this afternoon as we entered our gate for the second time since the fire, my heart sunk to see the number of trees marked with dark red x’s. we took our time touching them. stooping to see what we could find in the ash. forks still laying in the metal basket that kept them organized in our silverware drawer. a thermos i bought for jack to take to work on cold mornings. a piece of pottery he made his junior year of high school, his initials and the year still clearly visible on the bottom. but miracle of all miracles the pine sapling fence he built still stands. inside it our garden had exploded in our absence. ripe fruit hanging from brittle branches. fire roasted jalapenos and too many heirlooms to carry in our hands. anyone who gardens knows what finicky and particular plants bell peppers are. this summer i felt i had finally gotten a hang of their idiosyncrasies and before the fire i was only days away from picking my first, perfect pepper. today i got the chance. and for a moment i caught myself dreaming.
i know in my bones how blessed we are, but i wake from these dreams of our bodies tangled in the blankets of our first bed. the soft morning light shyly making it’s way into our room as lucy’s whiskers tickle my face. in these dreams i can smell freshly ground coffee beans and the cedar tree outside our bathroom window. i can hear the rhythmic chopping of zucchini from our summer garden, the sizzling of bacon in a well loved cast iron skillet. i miss wiping down the counter tops and mopping our dusty floors. i miss singing as i worked, windows flung open to a cool mountain breeze. have you ever noticed the sound the wind makes through an ocean of pines? i’d often sit barefoot on the edge of the porch with my eyes closed to listen. in these dreams i can feel the dirt beneath my finger nails, a clothes pin held awkwardly between my lips as my hands fight to keep a wet sheet from the ground. i can see the dogs chasing each other through the lupines in the clearing and around my favorite, ancient oak. the cat lounging lazily in a windowsill. in these dreams i can hear my husband sink an ax into a large wood round. over. and over again. i can feel the perfect lengths in my gloved hands as we stack them away for winter’s warmth. and oh, how i can see the stars. you’ve never seen stars so bright. unmolested by city lights, some nights i swear we could touch them.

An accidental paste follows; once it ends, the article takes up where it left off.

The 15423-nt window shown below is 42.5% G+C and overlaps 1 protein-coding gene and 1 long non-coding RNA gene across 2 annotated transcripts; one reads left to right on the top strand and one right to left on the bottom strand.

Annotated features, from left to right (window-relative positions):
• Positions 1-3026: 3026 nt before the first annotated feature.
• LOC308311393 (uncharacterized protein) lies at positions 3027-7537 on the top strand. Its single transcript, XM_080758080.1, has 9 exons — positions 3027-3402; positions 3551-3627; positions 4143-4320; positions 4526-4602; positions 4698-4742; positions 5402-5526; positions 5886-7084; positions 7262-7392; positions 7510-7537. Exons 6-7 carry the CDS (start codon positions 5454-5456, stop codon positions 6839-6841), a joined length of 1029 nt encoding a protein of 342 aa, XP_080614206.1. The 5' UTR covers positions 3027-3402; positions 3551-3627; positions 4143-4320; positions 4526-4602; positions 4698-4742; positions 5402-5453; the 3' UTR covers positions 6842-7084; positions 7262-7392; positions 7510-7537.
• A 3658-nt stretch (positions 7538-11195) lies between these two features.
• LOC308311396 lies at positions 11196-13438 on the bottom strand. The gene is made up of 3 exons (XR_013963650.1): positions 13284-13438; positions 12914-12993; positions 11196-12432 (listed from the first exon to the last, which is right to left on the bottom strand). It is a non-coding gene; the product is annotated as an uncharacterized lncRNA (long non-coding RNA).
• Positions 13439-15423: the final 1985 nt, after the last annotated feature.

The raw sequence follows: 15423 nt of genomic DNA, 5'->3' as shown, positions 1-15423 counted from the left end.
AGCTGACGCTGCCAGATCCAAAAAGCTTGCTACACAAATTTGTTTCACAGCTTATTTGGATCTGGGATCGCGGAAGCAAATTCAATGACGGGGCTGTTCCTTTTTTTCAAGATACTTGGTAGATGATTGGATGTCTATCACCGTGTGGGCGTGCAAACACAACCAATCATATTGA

at least the stars remain.
i started this blog the day before my house burned to the ground. that was one week ago. i mentioned something about fire being cleansing before it ever reached anyone i love. i didn’t know. i didn’t think it would come for us, but it did. and when it did, it came fast and strong. i don’t have words for the images i carry with me into the wee hours of the morning, only setting them down to close my eyes when i can no longer keep them open. i don’t have words for the ache in my chest or the way our bodies swell with pride watching our neighbors stoop to help one another. i have seen men and women fight to save another’s home while their own still smolders. i have seen strangers embrace and old friends reach through the years to offer words of comfort and the use of their own hands.